Tesla Roadster

Robert Farago
by Robert Farago

Tesla Motors says it's taken 350 deposits for their Lotus Elise-based, lithium ion-propelled, $92k Roadster. Despite this success, Tesla's hyper-exotic may offer more hype than hope. The company won't allow expert evaluation of their product until it's "ready for market." Even before they've delivered a single Roadster, they're promising two additional, mass market electric vehicles– whose enabling technology is, at best, under-developed. Meanwhile, they've raised $60m in venture capital and secured $20m in state subsidies to build a New Mexican factory. To find out if the Tesla Roadster is keeping it real for planet Earth, or DeLorean/Tucker redux, we sent our man Shoemaker to Tesla for a "test drive."

Jay reports that the carbon fiber Tesla is far more attractive than the fiberglass Elise. Lotus’ engineers added two inches to the Elise’s wheelbase to holster Tesla's LiIon batteries and attendant cooling and heating gear. Lotus' boffins also lowered the sports car’s door sills and modified all the bodywork, adding Tesla-specific design cues. The finished Roadster includes 2.5mph bumpers, HID headlights and all LED rear lights.

Shoes says the new dimensions and finely rendered jewelry (e.g. the distinctive hood motif and the taillights standing proud from the body) transform the British sports car’s look from insectoid to exotic. There's a bit of Ferrari F355, a bit of Lotus Europa, a lot of style. It’s no wonder the Tesla Roadster has become the plug-in poster boy.

Jay also reports that the Roadster’s interior is so Elise it hurts. Literally.

Tesla modded the cabin to appease their upmarket customers. They’ve widened the narrow seats and fitted them with “the finest space-age foam available.” They carpeted the floor, leather-trimmed the door panels and Blaupunked the ICE. The overall effect is like adding a space heater to a drafty classroom. “If it holstered a small block Chevy, the Roadster would be the official car of ‘The 300.’”

Instead, the Roadster houses 6831 lithium ion cells. The battery pack weighs 900 pounds and costs $20k to replace (try not to misplace it Bond). Tesla rates the four pole electric motor at 248 horsepower. It can be charged in six hours (if your home has 30 – 40 Amps of power) or as little as three hours (if you’re rigged with 90 Amps). Although the Roadster’s maximum range is 250 miles, the company says spirited driving will yield “substantially less.”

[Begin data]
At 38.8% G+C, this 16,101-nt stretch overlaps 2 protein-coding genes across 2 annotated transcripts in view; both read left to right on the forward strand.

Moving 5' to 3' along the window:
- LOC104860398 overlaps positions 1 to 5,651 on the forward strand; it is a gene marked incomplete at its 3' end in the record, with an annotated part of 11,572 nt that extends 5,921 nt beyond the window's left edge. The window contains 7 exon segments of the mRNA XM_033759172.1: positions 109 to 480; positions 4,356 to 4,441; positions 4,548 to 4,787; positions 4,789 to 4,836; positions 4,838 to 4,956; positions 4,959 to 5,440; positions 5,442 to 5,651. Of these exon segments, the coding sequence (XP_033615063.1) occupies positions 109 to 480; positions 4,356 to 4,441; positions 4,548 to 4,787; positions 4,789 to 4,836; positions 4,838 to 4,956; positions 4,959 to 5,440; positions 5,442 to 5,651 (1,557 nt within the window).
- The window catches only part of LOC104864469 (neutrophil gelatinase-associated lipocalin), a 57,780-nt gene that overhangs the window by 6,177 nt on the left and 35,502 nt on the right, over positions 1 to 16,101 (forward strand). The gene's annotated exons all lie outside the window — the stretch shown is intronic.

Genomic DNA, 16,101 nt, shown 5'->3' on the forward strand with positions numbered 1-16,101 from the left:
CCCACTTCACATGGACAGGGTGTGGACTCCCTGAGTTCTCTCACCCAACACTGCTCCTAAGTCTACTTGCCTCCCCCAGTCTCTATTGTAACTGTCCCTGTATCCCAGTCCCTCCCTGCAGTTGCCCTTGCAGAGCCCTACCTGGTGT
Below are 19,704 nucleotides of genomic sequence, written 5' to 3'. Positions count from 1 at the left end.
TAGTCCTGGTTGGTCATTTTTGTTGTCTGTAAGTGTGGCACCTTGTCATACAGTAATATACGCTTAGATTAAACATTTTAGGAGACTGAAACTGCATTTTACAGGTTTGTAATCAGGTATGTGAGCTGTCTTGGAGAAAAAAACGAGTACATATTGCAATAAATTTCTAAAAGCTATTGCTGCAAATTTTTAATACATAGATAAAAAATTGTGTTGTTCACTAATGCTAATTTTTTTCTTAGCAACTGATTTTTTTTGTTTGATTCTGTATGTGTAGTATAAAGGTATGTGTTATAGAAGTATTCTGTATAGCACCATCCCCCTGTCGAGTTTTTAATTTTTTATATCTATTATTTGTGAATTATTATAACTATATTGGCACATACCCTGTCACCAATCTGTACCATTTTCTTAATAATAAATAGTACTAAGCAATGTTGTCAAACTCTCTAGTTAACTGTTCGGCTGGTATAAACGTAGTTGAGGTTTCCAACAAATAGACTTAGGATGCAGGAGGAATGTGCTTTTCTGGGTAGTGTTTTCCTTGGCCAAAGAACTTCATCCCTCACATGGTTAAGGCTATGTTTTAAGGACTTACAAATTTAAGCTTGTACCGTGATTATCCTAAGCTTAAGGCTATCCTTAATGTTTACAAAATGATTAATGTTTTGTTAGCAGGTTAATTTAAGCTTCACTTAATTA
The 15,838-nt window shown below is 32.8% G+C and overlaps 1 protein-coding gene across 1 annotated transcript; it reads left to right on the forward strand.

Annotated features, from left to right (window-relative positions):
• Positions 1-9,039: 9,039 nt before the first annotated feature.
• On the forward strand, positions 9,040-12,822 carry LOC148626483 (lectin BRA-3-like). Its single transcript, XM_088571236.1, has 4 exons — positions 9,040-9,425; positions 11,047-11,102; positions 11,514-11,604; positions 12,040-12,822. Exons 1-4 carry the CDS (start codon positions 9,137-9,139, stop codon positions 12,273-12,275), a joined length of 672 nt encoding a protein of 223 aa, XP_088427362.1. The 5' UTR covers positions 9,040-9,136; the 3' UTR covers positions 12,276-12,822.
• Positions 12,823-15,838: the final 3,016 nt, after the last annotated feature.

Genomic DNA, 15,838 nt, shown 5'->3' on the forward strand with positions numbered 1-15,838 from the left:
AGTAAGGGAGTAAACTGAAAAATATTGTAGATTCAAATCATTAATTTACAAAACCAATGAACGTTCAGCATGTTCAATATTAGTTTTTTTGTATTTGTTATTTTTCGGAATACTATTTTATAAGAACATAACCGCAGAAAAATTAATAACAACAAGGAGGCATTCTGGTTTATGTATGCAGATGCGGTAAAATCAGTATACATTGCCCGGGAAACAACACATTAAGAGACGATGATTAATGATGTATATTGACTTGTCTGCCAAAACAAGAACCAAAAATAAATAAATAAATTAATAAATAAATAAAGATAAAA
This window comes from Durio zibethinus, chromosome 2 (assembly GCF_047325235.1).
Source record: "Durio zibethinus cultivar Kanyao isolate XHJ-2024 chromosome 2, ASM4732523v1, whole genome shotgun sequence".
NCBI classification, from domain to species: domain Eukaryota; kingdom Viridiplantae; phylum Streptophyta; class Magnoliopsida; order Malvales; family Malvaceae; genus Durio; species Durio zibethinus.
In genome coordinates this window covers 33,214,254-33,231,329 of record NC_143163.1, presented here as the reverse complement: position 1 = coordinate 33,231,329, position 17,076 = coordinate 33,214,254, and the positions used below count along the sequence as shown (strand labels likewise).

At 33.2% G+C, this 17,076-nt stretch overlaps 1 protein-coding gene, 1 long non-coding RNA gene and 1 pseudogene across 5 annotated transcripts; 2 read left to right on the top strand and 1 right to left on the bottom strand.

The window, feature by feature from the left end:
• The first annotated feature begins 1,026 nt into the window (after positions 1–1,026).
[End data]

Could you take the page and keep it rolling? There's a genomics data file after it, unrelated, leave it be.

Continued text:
Before we share Shoemaker’s “driving” impressions, keep in mind that all these numbers reflect Tesla's ambitions, not demonstrable reality. Again, no independent organization has evaluated any aspect of the Roadster's performance or construction. While Tesla Motors is happy admitting their Roadster's range could be “substantially less” than advertised, anyone thinking about buying a Roadster should consider those words carefully. Would you purchase a sports car that can only drive 90 miles between 12 hour recharges?

Tesla admirers/intenders also note: our man was not allowed behind the wheel. Indeed, all Tesla’s media coverage has been carefully supervised and controlled. While "you can't touch this" restrictions are not unknown in an industry that produces million dollar plus prototypes, there are plenty of electric car companies happy to let responsible journos do what responsible journos are supposed to do.

Tesla says the Roadster sprints from zero to 60mph in about four seconds, which would make it faster than the Elise. According to Shoemaker, the Roadster felt every bit as quick as his E63 AMG. The Roadster's all-electric engine doesn’t free wheel, so the car slows when pressure diminishes on the accelerator. Although the Roadster doesn’t generate any engine noise and very little transmission whine, Shoes says there’s virtually no insulation from significant road or wind noise.

In terms of handling, “fast and darty sums it up.” Tesla says that although the Roadster’s batteries add 25 percent to the weight of the elongated Elise; the weight distribution is still 40 – 60 front to rear. Jay says the Tesla Roadster’s low center of gravity and relative light weight maintain the Lotus’ slot car handling. The Roadster uses regenerative braking; as a passenger, Jay couldn’t rate the system’s feel or effectiveness.